Democratic Louisiana Gov. John Bel Edwards fell short of an outright victory in the state's "jungle primary" Saturday.
Edwards, who hoped to gather more than 50 percent of the vote, was forced into a runoff by ultra-conservative construction tycoon Eddie Rispone, who reportedly spent $8 million of his own money on the race and styles himself a Trump-style outsider who will shake up state government.
Trump appeared at a rally in Lake Charles on the eve of the election and took credit for Rispone's showing. In a tweet, Trump outlandishly claimed that Edwards was favored by 66 percent of the voters before his appearance. The Advocate Times-Picayune reported that Trump's visit boosted voter turnout in rural parishes.
With many residents lacking health insurance, those parishes ignored Edwards expanding Medicaid in the state under Obamacare. Rispone claimed he won't rescind the Medicaid expansion.
Many urban Democrats stayed home. Lamar White Jr. in a comprehensive analysis on his excellent Bayou Brief online news site, said that the Orleans Parish turnout was 38.4 percent. He cited the collapse Saturday of the Hard Rock hotel under construction on New Orleans' Canal Street, which resulted in two deaths. Edwards had scheduled a campaign rally in New Orleans, but turned his attention to coordinating with rescue workers.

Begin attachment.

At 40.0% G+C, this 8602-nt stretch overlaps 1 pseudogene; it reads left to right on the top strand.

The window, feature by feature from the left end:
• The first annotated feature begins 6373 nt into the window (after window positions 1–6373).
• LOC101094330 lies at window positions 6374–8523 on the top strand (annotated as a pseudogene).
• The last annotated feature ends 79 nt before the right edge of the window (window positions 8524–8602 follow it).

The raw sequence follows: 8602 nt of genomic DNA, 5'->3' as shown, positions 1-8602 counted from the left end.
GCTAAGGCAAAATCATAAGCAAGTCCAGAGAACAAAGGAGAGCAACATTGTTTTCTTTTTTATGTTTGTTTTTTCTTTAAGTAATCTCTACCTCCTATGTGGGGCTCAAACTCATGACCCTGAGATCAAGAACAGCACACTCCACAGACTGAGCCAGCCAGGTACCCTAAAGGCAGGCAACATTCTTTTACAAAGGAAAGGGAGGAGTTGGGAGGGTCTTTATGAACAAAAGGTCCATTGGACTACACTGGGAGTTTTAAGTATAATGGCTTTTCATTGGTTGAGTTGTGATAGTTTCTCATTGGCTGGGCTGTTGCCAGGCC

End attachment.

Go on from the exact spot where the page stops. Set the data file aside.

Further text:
Edwards' support among Democratic women was hurt by his approval of the state's harsh abortion law. Women turning against Edwards is self-defeating; Rispone has more conservative abortion views than Edwards.
White's Pelican Brief article raises hope that Edwards will win the election. A total of 70 percent of voters went for candidates other than Rispone, who had little statewide recognition before spending millions on the campaign He has already used his attack ads against Edwards, White noted.
In another distressing outcome, residents of southeastern Baton Rouge voted to form their own city, to be called St. George. The area is one of the most affluent in the city, with a strong tax base. The movement to form a new city began several years ago, over unhappiness with public schools. The proposal failed several times to get on the ballot, at last winning enough petition signatures for an election, in which only residents of the area participated.
The call for better schools, less taxation and "local control" masked the racism behind the move. The St. George area has a white majority, dismayed at increasing black control of city-parish politics.
The city of Baton Rouge and East Baton Rouge Parish merged their governments decades ago, and the parish apparently will still provide police and other services. In a curious anti-democratic requirement, the governor will appoint St. George's mayor and council. It was unclear whether municipal elections eventually will be held. Another question will how much of the area's taxes will go to the parish government.
Unlike cities like Atlanta, Baton Rouge's southside is its most prosperous. Home to the the city's petro-chemical plants, the northside has long been neglected. With the St. George breakaway, poverty-ridden North Baton Rouge will receive even fewer resources.
Rispone's election will be as much of a disaster for Louisiana as Trump's has been for the nation. Perhaps voters will remember Bobby Jindal's destructive administration. But Louisiana has an unlimited capacity for self-destruction.